Oh, Oregon!

We spent five nights in the state of Oregon before continuing north into Washington. I’ve got lots to share about Washington but want to report what we did in Oregon before getting too far ahead of myself.

We came in from the east after visiting Boise, Idaho. The most memorable thing about our first time in this state was the brutal wind. Our one night in La Grande was the windiest night of all our travels. We were shaking so much in the RV that I felt a little motion sick in the morning. I headed out early to check to see if the nearby horses had made it through the rough night. They seemed fine and enjoyed some breakfast carrots.

Feeding horses at our RV park

In La Grande, Oregon is a destination called Hot Lake Springs. To call this place just a spa is a big understatement. They do have hot springs and you can soak in the hot mineral water but, be warned, it smells of sulphur (rotten eggs). We decided to try and ignore the smell and soak in the mineral water but it was not the highlight of the place or our visit.

Finn getting ready for a soak in the hot mineral spring water

The place itself is the real surprise. It’s as close as you can come to being in a Wes Anderson movie in real life. Of course, that’s a compliment because I love the eccentric, highly-styled worlds of his films. Hot Lake Springs has that at every turn. There are many guest rooms and each one is uniquely saturated with quirky character.

The facility was originally built in 1908 but was closed and abandoned for years until a family bought it, restored it and made it their home. The head of the family is David Manuel, a bronze sculptor who keeps his studio on the grounds. Also on the grounds, which you can wander freely, there are spa machines from the 1960’s, peacocks guarding doors, owls nesting in the attic, odd murals and old photos from bygone years. It’s a curious place that I highly recommend for anyone seeking the offbeat and unique.

A room in Hot Lake Springs

peacocks right at home

The next night we stopped in the town of Boardman where I finally did some biking and we had dinner on the campfire after a long time staying in burn-ban areas. In the morning we drove about three more hours and headed into Portland. Neither of us had ever been there and we were really excited to finally visit.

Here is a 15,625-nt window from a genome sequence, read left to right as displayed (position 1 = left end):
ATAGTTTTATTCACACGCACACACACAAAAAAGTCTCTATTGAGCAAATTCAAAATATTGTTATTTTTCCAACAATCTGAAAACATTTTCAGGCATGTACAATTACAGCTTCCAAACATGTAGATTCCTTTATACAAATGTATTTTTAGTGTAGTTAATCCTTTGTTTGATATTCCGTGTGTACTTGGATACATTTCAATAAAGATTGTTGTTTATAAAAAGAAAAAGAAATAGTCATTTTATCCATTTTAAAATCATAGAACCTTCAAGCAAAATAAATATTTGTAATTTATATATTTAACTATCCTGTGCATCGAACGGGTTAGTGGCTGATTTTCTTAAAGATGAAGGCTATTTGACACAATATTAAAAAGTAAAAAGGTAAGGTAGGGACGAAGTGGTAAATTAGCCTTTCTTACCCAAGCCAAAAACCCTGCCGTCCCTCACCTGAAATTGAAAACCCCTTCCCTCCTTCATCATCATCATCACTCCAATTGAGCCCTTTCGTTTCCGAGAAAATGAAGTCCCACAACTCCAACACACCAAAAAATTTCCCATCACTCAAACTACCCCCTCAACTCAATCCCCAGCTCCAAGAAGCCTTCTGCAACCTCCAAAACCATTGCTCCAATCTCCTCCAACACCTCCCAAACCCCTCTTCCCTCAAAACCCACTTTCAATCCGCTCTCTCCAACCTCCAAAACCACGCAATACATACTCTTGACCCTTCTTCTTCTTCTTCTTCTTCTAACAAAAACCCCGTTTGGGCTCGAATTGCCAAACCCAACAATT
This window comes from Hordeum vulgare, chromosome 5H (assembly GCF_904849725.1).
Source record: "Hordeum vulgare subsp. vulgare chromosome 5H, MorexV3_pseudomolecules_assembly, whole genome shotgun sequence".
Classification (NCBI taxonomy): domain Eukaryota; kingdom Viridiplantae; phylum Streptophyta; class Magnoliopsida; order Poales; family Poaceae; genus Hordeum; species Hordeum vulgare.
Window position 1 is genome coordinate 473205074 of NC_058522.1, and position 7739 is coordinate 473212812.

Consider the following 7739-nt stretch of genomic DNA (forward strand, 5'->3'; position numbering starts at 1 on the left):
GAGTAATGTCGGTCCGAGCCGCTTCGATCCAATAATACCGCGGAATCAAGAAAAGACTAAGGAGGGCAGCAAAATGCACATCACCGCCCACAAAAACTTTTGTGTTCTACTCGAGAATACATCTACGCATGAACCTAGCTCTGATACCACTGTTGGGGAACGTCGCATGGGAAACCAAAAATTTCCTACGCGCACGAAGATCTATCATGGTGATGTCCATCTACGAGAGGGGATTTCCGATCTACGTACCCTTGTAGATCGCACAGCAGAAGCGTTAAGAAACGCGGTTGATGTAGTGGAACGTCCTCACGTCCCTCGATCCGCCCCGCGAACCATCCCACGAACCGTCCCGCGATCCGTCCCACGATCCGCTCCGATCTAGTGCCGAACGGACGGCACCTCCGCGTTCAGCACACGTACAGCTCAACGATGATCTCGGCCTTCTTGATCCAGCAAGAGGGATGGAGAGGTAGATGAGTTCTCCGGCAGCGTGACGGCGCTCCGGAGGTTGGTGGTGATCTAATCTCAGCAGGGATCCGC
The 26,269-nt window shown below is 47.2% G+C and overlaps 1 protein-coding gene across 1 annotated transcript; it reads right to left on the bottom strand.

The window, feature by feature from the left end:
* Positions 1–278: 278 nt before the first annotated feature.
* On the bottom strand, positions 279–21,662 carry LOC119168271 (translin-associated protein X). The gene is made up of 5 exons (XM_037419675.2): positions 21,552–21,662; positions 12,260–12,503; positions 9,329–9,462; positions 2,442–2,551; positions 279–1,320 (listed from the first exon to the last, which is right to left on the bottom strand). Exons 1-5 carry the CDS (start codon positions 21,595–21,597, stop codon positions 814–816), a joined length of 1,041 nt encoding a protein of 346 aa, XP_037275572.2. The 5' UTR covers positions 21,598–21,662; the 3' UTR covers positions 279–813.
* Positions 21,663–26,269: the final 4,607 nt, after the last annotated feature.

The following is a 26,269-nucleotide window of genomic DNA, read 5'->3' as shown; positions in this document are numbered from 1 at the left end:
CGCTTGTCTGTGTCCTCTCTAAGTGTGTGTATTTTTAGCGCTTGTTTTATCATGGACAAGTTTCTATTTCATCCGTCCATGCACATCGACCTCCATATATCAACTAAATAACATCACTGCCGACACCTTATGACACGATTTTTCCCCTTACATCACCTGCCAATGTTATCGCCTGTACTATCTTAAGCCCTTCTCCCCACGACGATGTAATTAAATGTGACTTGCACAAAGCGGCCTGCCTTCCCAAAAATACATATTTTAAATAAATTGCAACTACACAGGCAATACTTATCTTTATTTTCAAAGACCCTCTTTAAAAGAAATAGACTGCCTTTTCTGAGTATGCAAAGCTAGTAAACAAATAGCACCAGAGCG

Finn in Portland figuring out our next destination

We spent our first evening in town exploring and stopping in a few shops. Then we caught up with an old friend of mine who has been living in the city for years and picked his brain about Portland life.

Creative treats at Voodoo Doughnut

Everywhere you look, rainbows in Portland

We had to adjust to the rain situation and by that I mean that it never really stopped. The longest run I clocked was 18 hours straight of light rain before a brief break and then more rain. My impulse is to wait out the rain but then you’d be inside forever and never do anything. I don’t think anyone really likes being rained on but the folks in Portland don’t seem to mind. The upside? Lots of rainbows.

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One Response to Oh, Oregon!

  1. You hit a few highlights of Portland, I can see from the doughnut photo!

    My semi-boyfriend lived for a few years in Portland while going to art school, so I got to know it well. I hope to visit it again soon, even though he’s now in ABQ. I want to meditate up in the Japanese garden on the hill again, for one thing.

    If you head south from Washington, check out the many, many state parks in OR along the Pacific shore. I’ve camped in many of them, one of my favorites being Humbug Mountain State Park just south of Port Orford. I also love the stretch along the coast just north of the California border.

    What made me think to comment, though, was remembering that windy eastern desert Oregon really is. People don’t realize that fully half of the state is high desert, and the northernmost region of the Basin & Range which runs down into Nevada and Utah.

    The Basin & Range is defined geologically by all those north-south-running mountain ranges as in Nevada, with deep basin valleys in between. What’s unique is that none of the water that falls on the region flows back to the ocean, as there are no rivers that flow out of the region. The water flows down the mountains and makes temporary lakes in the basins, which then evaporate. That’s why there are so many alkali lakes and dry lakes in the region, including the Great Salt Lake in UT. Eastern Oregon is the northernmost part of the region.

    And when you drove west from Boise, you passed right by Durkee, OR. Yup, a distant relative. 🙂

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